Alonso Cano

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Alonso Cano, (Portraits of Illustrious Spanish), 1791

Alonso Cano Almansa or Alonzo Cano (19 March 1601 – 3 September 1667) was a Spanish painter, architect, and sculptor born in Granada.[1]


Saint John the Evangelist's Vision of Jerusalem

He learned architecture from his father, Miguel Cano;[1] painting in the academy of Juan del Castillo,[1] and from Francisco Pacheco the teacher of Velázquez; and sculpture from Juan Martínez Montañés. As a sculptor, his most famous works are the Madonna and Child in the church of Lebrija (also called Nebrija), and the colossal figures of San Pedro and San Pablo.[1][2]

He was made first royal architect, painter to Philip IV, and instructor to the prince, Balthasar Charles, Prince of Asturias. The King gave him the church preferment of a canon of the Granada Cathedral (1652),[1] in order to take up a position as chief architect of the cathedral, where his main achievement in architecture was the façade, designed at the end of his life and erected to his design after his death.[citation needed]

He was notorious for his ungovernable temper; and it is said that once he risked his life by committing the then capital offence of dashing to pieces the statue of a saint, when in a rage with the purchaser who begrudged the price he demanded.[2][1] According to another story, he found his house robbed after coming home one evening, his wife murdered, and his Italian servant fled. Notwithstanding the presumption against the fugitive, the magistrates condemned Cano, because he was of a jealous temper.[3] Upon this he fled to Valencia, but afterwards returned to Madrid, where he was put to the torture, which he endured without incriminating himself, and the king received him into favour.[4]

After the death of his wife he took Holy Orders[1] as a protection from further prosecution, but still continued his professional pursuits. He died in 1667. In his last moments, when the priest held to him a crucifix, he told him to take it away because it was badly carved.[5] According to the Catholic Encyclopedia, the dying Cano refused the Sacrament from a priest who gave it to conversos.[1][5] Probably this version is spurious as many others about his life and temperament.[citation needed]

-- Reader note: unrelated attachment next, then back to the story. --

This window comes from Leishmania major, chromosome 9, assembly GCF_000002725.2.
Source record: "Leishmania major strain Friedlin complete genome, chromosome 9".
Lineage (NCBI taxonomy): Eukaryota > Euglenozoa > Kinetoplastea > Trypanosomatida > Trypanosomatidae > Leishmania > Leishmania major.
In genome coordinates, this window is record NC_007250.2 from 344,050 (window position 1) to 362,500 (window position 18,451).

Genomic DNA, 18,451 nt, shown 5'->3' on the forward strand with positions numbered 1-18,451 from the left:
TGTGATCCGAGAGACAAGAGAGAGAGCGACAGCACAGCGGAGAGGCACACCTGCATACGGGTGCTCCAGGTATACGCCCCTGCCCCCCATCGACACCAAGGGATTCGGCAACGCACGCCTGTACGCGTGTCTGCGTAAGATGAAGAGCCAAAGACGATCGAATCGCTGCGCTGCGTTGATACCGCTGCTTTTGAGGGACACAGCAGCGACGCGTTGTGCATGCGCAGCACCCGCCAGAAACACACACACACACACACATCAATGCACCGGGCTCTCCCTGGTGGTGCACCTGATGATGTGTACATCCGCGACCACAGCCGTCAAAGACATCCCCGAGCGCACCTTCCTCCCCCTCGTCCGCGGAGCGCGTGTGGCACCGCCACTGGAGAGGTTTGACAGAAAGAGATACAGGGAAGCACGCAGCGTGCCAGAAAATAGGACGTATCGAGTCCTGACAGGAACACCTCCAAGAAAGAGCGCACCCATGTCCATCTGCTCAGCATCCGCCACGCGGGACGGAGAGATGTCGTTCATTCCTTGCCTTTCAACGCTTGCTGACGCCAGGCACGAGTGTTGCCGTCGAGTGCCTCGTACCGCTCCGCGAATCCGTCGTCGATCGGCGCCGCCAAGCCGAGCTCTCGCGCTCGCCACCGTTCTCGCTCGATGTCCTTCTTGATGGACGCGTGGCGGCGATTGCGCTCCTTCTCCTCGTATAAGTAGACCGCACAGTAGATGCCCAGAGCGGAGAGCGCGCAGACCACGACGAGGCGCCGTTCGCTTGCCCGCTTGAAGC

• San Vicente Ferrer (praying)
  • Virgin of the Olive Tree (1629)
  • Inmaculada del Facistol (1655–1656) in the sacristy of the Cathedral of Granada.
  • Virgen of Bethlehem
  • Bust of Saint Paul
  • Head of San Juan de Dios
  • Annunciation
  • Christ Bound to the Column in the church of the Convento del Stmo. Cristo de la Victoria de Serradilla (Cáceres).
  • Entrance of the Cathedral of Granada
  • Saint John the Baptist as a Youth 1634, in the National Sculpture Museum (Valladolid).
  • St. Anthony Preaching to the Fishes (ca. 1630) [The Detroit Institute of Arts]
  • Christ and the Samaritan Woman(ca. 1650-1652) Real Academia de Bellas Artes de San Fernando Madrid.[6]
  • The Death of Saint Francis. Real Academia de Bellas Artes de San Fernando, Madrid.[7]
  • The Christ Crucified (c.1646) Real Academia de Bellas Artes de San Fernando.[8]

Works by Cano in the Prado Museum in Madrid include:[9]

  • The Crucifixion
  • Saint Anthony of Padua
  • The Crucified Christ appears to Saint Teresa
  • A king of Spain
  • Two kings of Spain
  • The Miracle of the Well
  • Saint Bernard and the Virgin
  • The Virgin and Child
  • The Dead Christ supported by an Angel


External links[edit]


  1. ^ a b c d e f g h Alonso CanoCatholic Encyclopedia article
  2. ^ a b  One or more of the preceding sentences incorporates text from a publication now in the public domainChisholm, Hugh, ed. (1911). "Cano, Alonzo". Encyclopædia Britannica. Vol. 5 (11th ed.). Cambridge University Press. p. 189.
  3. ^ Chisholm 1911.
  4. ^ Anonymous, "Alonso Cano" in Retratos de Españoles ilustres con un epítome de sus vidas, 1791.
  5. ^ a b Marvin, Frederic Rowland (1900). The Last Words (Real and Traditional) of Distinguished Men and Women. Troy, New York: C. A. Brewster & Co. p. 30.
  6. ^ Cano, Alonso. "Christ and the Samaritan Woman". Real Academia de Bellas Artes de San Fernando. Retrieved 13 April 2020.
  7. ^ Cano, Alonso. "Death of Saint Francis". Real Academia de Bellas Artes de San Fernando. Retrieved 13 April 2020.
  8. ^ Cano, Alonso. "Christ Crucified". Real Academia de Bellas Artes de San Fernando. Retrieved 13 April 2020.
  9. ^ Cano, Alonso. "Works by Alonso Cano". Museo del Prado. Retrieved 13 April 2020.